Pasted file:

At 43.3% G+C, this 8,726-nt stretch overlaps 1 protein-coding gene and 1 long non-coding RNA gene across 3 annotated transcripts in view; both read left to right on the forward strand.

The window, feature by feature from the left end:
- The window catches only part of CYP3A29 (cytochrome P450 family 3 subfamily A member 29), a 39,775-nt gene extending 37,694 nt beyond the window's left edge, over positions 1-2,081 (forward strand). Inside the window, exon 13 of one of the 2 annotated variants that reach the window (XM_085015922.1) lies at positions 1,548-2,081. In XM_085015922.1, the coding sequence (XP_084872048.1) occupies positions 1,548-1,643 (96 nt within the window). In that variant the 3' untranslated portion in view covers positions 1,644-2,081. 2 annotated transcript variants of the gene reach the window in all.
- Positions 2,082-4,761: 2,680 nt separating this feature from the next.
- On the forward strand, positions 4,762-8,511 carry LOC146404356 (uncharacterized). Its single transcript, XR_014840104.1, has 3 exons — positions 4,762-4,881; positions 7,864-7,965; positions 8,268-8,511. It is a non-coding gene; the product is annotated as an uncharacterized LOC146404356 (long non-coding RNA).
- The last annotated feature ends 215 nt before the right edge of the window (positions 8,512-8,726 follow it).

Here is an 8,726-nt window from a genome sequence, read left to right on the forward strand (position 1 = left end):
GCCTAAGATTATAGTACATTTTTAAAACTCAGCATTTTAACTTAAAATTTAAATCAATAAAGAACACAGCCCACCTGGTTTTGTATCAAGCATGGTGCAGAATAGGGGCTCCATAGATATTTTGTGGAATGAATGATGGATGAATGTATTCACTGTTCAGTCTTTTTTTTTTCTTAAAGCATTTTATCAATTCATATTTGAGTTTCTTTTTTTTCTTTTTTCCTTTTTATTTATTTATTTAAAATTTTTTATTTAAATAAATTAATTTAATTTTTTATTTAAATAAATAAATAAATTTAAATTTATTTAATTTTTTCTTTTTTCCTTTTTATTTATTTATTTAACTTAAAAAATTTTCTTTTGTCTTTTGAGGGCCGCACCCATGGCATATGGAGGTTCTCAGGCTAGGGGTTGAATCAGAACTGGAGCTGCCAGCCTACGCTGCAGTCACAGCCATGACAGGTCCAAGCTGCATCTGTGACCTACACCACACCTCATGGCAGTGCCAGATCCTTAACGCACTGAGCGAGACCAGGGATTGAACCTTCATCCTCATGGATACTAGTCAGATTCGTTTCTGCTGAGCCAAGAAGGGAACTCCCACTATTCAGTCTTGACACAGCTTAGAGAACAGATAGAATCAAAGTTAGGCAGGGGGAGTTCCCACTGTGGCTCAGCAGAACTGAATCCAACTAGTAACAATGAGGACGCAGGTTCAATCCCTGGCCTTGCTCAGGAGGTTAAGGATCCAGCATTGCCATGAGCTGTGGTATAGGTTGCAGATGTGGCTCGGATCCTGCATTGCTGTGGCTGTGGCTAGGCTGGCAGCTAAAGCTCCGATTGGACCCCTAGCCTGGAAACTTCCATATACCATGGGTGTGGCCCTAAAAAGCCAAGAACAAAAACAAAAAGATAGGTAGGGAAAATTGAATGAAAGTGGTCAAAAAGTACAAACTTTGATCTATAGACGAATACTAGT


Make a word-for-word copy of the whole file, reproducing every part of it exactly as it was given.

At 43.3% G+C, this 8,726-nt stretch overlaps 1 protein-coding gene and 1 long non-coding RNA gene across 3 annotated transcripts in view; both read left to right on the forward strand.

The window, feature by feature from the left end:
- The window catches only part of CYP3A29 (cytochrome P450 family 3 subfamily A member 29), a 39,775-nt gene extending 37,694 nt beyond the window's left edge, over positions 1-2,081 (forward strand). Inside the window, exon 13 of one of the 2 annotated variants that reach the window (XM_085015922.1) lies at positions 1,548-2,081. In XM_085015922.1, the coding sequence (XP_084872048.1) occupies positions 1,548-1,643 (96 nt within the window). In that variant the 3' untranslated portion in view covers positions 1,644-2,081. 2 annotated transcript variants of the gene reach the window in all.
- Positions 2,082-4,761: 2,680 nt separating this feature from the next.
- On the forward strand, positions 4,762-8,511 carry LOC146404356 (uncharacterized). Its single transcript, XR_014840104.1, has 3 exons — positions 4,762-4,881; positions 7,864-7,965; positions 8,268-8,511. It is a non-coding gene; the product is annotated as an uncharacterized LOC146404356 (long non-coding RNA).
- The last annotated feature ends 215 nt before the right edge of the window (positions 8,512-8,726 follow it).

Here is an 8,726-nt window from a genome sequence, read left to right on the forward strand (position 1 = left end):
GCCTAAGATTATAGTACATTTTTAAAACTCAGCATTTTAACTTAAAATTTAAATCAATAAAGAACACAGCCCACCTGGTTTTGTATCAAGCATGGTGCAGAATAGGGGCTCCATAGATATTTTGTGGAATGAATGATGGATGAATGTATTCACTGTTCAGTCTTTTTTTTTTCTTAAAGCATTTTATCAATTCATATTTGAGTTTCTTTTTTTTCTTTTTTCCTTTTTATTTATTTATTTAAAATTTTTTATTTAAATAAATTAATTTAATTTTTTATTTAAATAAATAAATAAATTTAAATTTATTTAATTTTTTCTTTTTTCCTTTTTATTTATTTATTTAACTTAAAAAATTTTCTTTTGTCTTTTGAGGGCCGCACCCATGGCATATGGAGGTTCTCAGGCTAGGGGTTGAATCAGAACTGGAGCTGCCAGCCTACGCTGCAGTCACAGCCATGACAGGTCCAAGCTGCATCTGTGACCTACACCACACCTCATGGCAGTGCCAGATCCTTAACGCACTGAGCGAGACCAGGGATTGAACCTTCATCCTCATGGATACTAGTCAGATTCGTTTCTGCTGAGCCAAGAAGGGAACTCCCACTATTCAGTCTTGACACAGCTTAGAGAACAGATAGAATCAAAGTTAGGCAGGGGGAGTTCCCACTGTGGCTCAGCAGAACTGAATCCAACTAGTAACAATGAGGACGCAGGTTCAATCCCTGGCCTTGCTCAGGAGGTTAAGGATCCAGCATTGCCATGAGCTGTGGTATAGGTTGCAGATGTGGCTCGGATCCTGCATTGCTGTGGCTGTGGCTAGGCTGGCAGCTAAAGCTCCGATTGGACCCCTAGCCTGGAAACTTCCATATACCATGGGTGTGGCCCTAAAAAGCCAAGAACAAAAACAAAAAGATAGGTAGGGAAAATTGAATGAAAGTGGTCAAAAAGTACAAACTTTGATCTATAGACGAATACTAGT